Painted Bunting, Passerina ciris
Flora: the chickasaw plum, Prunus angustifolia
Print size: 26 1/4" x 39 1/4"; image size: 11 1/2" x 18 1/2"
Princeton Audubon Limited Edition - produced 1985
The Nonpareil, as this bird is sometimes called, is one of the most brilliantly colored birds of America. Audubon commented both on its peerless plumage and what he considered its pugnacity. In this composition painted in April 1821, five birds are perched on a sprig of a chickasaw plum sketched in by Joseph Mason. The female at the top carries nesting material, and the two mature and two immature males are engaged in a territorial squabble. While the males wear a crazy quilt of colors, the females are merely inconspicuous little green finches.
In Mexico, the painted bunting is quite a favorite cage bird; thus, Americans along the border are apt to speak of it as the Mexican canary. Reportedly, its bright, pleasing voice loses none of its quality in a cage, but the varied hues of its plumage diminish with time.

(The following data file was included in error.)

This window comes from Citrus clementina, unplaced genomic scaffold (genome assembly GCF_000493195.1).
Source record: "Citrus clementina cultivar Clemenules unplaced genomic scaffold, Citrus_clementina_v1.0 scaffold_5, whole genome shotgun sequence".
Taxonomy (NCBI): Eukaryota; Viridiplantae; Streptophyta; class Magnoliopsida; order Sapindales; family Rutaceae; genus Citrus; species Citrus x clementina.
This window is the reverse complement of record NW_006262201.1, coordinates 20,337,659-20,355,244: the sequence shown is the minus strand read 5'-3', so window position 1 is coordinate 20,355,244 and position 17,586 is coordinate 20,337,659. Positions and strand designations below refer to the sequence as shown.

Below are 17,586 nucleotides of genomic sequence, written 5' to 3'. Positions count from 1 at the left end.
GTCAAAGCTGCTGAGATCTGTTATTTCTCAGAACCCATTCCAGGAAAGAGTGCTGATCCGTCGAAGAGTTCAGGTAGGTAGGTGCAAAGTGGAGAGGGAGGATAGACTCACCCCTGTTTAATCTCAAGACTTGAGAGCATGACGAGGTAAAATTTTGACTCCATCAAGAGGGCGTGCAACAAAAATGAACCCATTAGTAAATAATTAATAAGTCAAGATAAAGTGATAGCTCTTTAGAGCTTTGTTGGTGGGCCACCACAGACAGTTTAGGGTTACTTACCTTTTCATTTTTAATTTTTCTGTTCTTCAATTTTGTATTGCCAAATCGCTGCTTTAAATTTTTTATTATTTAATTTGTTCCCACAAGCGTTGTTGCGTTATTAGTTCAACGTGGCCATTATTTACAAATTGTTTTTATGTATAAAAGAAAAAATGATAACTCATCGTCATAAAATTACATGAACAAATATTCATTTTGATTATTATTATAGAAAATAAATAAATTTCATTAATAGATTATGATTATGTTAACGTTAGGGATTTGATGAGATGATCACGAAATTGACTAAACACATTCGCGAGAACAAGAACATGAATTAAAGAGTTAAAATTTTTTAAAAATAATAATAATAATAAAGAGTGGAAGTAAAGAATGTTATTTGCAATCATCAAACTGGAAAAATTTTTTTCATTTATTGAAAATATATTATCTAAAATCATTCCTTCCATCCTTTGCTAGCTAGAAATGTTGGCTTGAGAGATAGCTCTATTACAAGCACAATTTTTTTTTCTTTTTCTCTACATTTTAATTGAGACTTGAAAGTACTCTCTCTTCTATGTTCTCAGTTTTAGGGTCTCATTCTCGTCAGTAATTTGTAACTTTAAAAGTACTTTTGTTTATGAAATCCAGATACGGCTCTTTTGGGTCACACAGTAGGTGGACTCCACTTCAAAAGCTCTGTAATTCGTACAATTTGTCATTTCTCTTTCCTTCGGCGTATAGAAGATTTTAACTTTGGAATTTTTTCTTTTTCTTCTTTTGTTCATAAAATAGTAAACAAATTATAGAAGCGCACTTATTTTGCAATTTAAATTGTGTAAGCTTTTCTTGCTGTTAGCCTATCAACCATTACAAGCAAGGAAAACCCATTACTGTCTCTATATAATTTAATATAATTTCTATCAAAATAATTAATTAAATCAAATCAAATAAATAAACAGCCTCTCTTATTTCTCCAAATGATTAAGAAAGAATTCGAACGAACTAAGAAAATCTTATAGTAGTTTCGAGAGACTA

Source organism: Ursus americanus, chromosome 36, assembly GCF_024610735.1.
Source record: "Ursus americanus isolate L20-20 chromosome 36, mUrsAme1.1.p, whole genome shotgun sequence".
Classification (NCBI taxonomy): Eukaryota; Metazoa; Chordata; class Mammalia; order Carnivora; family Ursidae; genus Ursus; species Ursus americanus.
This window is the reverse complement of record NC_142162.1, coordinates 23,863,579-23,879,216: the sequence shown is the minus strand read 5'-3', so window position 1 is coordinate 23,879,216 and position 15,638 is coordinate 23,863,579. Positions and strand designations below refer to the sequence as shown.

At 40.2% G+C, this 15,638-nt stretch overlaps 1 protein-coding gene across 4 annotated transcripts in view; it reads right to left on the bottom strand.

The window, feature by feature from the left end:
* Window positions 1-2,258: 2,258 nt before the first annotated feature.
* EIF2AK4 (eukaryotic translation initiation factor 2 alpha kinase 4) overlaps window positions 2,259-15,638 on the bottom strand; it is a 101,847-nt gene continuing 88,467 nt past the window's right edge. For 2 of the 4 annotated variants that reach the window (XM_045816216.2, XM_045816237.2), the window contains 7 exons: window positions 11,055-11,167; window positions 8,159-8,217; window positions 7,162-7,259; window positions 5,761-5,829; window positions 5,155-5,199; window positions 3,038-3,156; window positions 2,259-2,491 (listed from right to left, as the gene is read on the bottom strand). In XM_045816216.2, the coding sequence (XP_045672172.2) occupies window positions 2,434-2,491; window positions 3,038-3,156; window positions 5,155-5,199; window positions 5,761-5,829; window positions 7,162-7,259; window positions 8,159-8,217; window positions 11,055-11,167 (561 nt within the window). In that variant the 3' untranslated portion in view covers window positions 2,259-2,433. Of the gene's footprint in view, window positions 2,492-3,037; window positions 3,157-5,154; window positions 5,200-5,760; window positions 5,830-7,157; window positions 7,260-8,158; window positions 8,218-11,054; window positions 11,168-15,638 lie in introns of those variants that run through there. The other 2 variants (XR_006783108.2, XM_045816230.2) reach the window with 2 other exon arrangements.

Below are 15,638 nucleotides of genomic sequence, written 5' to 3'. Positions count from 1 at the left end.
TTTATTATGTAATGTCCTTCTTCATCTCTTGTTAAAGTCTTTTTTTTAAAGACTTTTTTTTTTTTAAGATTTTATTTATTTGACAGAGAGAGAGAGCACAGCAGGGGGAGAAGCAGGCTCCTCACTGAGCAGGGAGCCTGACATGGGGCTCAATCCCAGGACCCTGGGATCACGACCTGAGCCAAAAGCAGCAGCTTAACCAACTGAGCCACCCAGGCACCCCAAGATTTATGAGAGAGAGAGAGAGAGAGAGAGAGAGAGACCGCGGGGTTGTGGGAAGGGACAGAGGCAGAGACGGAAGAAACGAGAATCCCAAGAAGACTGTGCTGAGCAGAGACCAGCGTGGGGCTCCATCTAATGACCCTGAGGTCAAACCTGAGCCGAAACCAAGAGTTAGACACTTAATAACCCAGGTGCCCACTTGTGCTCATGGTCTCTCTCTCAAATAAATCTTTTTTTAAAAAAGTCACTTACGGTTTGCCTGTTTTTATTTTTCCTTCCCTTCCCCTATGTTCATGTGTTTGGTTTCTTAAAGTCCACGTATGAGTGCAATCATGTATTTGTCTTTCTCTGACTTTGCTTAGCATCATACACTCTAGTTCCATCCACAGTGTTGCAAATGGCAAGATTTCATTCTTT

Princeton Audubon prints are direct-camera facsimile lithographs of the Robert Havell Jr. (1793-1878) engravings for The Birds of America (1827-38). Princeton's Double elephant Folio prints are issued in limited editions of 500 or 1500 prints. All are numbered and have a seal in the bottom margin to demonstrate their authenticity.
Printed on heavy Mohawk paper that is recommended by the Library of Congress for archives, the paper is specially toned to match the average paper color of the antique originals.